Combating Child Labor through Education‡ MOES three-hour after school education program in areas where children are unable to attend school for a full day. Program collaborates with MGLSD and received support from ILO and the Dutch government.(12) Schools receive some funding from district budgets.(12)
Global Action Program on Child Labor Issues Project USDOL-funded project implemented by the ILO in approximately 40 countries to support the priorities of the Roadmap for Achieving the Elimination of the Worst Forms of Child Labor by 2016 established by the Hague Global Child Labor Conference in 2010. Aims to improve the evidence base on child labor through data collection and research in Uganda.(62)
Country Level Engagement and Assistance to Reduce (CLEAR) Child Labor Project† USDOL-funded capacity building project implemented by the ILO in at least 10 countries to build local and national capacity of the Government to address child labor. Aims to build local and national capacity of the Government to address child labor by improving legislation addressing child labor issues, including by bringing local or national laws into compliance with international standards; improve monitoring and enforcement of laws and policies related to child labor; and develop, validate, adopt, and implement a NAP on the elimination of child labor in Uganda.(63)
African Youth Empowerment and Development Initiative(AYEDI)† $3 million USDOL-funded, 4-year project awarded in 2013 and implemented by World Education, Inc. to address exploitative labor among youth under the age of 18. The project will provide training to youth to help them develop marketable skills and serve as civic leaders in their communities.(64, 65)
Youth Venture Fund‡* Government program aimed at reducing youth unemployment.(28)

*The impact of this program on child labor does not appear to have been studied.
†Program was launched during the reporting period.
‡Program is funded by the Government of Uganda.

In 2013, the government carried out a number of activities to raise awareness about trafficking in Uganda. The National Coordinator of the Anti-Human Trafficking Taskforce made regular contributions to media pieces on trafficking and spoke with target audiences, including youth groups, and Taskforce worked with NGOs to develop awareness raising campaigns.(28) The CPFU held regular discussions with secondary school students about commercial sexual exploitation and forced labor. Together with the IOM, the government screened an anti-trafficking movie and the National Theatre and is continuing to use the film for sensitization and discussion.(28)

The UPDF rescued 26 children between the ages of three and thirteen who were allegedly in training for ADF rebel activity in the DRC on Buvuma Island in Lake Victoria. The children were taken to a rehabilitation shelter run by the Ugandan Youth Development Link (UYDEL). (28) With IOM assistance, the National Taskforce and UPF assisted some victims of trafficking with their return home, including through provision of temporary shelters for children. The government's anti-trafficking budget is small, and the country is dependent on agency and donor contributions for its activities.(28) Funds for assistance to trafficking victims come primarily from the IOM and NGOs.(28)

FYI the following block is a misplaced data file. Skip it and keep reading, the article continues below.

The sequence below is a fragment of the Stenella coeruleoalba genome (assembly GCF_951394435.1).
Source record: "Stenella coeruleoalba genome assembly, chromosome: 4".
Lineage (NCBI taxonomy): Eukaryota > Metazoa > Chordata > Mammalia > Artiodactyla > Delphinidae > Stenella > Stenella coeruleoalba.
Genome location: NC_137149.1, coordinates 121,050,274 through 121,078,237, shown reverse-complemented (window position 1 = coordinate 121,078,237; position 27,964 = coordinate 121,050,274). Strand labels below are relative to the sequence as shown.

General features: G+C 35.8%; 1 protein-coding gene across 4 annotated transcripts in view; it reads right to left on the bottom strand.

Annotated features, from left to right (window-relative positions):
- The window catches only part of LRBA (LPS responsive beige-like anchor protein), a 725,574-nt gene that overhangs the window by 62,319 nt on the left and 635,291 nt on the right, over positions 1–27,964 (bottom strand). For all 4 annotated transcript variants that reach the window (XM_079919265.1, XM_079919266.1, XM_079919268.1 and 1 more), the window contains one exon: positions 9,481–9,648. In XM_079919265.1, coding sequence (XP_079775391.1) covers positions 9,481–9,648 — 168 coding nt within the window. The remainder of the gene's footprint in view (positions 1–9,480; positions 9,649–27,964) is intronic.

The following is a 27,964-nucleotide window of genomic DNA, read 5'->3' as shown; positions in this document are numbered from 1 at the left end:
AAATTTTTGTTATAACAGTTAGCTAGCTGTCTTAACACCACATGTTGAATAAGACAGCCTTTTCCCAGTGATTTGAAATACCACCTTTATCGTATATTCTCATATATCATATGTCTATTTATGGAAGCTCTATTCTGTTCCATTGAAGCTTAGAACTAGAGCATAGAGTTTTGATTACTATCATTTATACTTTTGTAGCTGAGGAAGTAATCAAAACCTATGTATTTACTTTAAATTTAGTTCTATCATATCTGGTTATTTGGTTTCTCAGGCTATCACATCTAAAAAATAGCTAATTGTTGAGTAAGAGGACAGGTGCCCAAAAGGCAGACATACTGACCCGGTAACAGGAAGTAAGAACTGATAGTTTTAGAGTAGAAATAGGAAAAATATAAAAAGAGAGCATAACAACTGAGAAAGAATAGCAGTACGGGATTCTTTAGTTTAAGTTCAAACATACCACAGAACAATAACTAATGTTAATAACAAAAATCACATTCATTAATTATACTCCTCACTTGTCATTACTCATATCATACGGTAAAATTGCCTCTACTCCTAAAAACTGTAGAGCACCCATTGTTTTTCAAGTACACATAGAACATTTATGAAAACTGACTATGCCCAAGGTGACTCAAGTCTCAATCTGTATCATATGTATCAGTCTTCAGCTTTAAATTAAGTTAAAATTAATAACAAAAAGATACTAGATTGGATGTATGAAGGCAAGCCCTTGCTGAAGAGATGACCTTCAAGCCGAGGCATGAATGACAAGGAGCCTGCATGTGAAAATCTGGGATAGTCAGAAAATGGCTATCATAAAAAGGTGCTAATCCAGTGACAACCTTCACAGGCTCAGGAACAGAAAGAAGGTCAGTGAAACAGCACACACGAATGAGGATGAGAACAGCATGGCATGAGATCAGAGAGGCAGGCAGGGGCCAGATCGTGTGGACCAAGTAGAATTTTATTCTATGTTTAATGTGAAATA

Although Uganda has programs that address child labor, the scope of these programs is insufficient to fully address the extent of the problem.



VII. Suggested Government Actions to Eliminate the Worst Forms of Child Labor

Based on the reporting above, suggested actions are identified that would advance the elimination of child labor, including its worst forms, in Uganda (Table 9).

Table 9. Suggested Government Actions to Eliminate Child Labor, Including Its Worst Forms
Area Suggested Action Year(s) Suggested
Laws Ratify the Palermo Protocol on Trafficking in Persons. 2013
Amend the Penal Code to ensure that boys are protected from being procured for commercial sexual exploitation, all clients are penalized, and children who are procured or offered for prostitution are protected from being treated as offenders. 2009 - 2013
Adopt legislation that increases the age of compulsory education to 14 so that it is commensurate with the minimum age for work. 2009 - 2013
Enforcement Establish an adequately resourced, staffed, and trained labor inspection system. 2013
Collect and publishing data on child labor violations and inspections. 2013
Integrate the Prevention of Trafficking in Persons Act into the police officer training curriculum. 2013
Coordination Operationalize the Office to Combat Trafficking in Persons (COCTIP) and increase funding for anti-trafficking efforts. 2013
Government Policies Assess the impact that existing policies may have on addressing child labor. 2013
Finalize and adopt the National Action Plan to combat trafficking. 2013
Social Programs Take additional steps to ensure that all children are able to attend school regardless of their ability to pay school fees and other related costs. 2012 - 2013
Assess the impact that existing social programs may have on addressing child labor. 2013
Increase funding and services for trafficking victims. 2013
Expand social programs to target children involved in the worst forms of child labor, particularly in agriculture and armed conflict. 2009 - 2013



1. Uganda Bureau of Statistics. The 2009 Child Labor Baseline Survey; October 2009.

2. COMEECA. Community Empowerment for Elimination of Child Labor in Tobacco: Revised Project Document. Kampala; October 2010.

3. Government of Uganda. The Employment (Employment of Children) Regulations, enacted April 20, 2012.

4. U.S. Department of State. "Uganda," in Trafficking in Persons Report- 2013. Washington, DC; June 19, 2013; http://www.state.gov/j/tip/rls/tiprpt/countries/2013/215641.htm.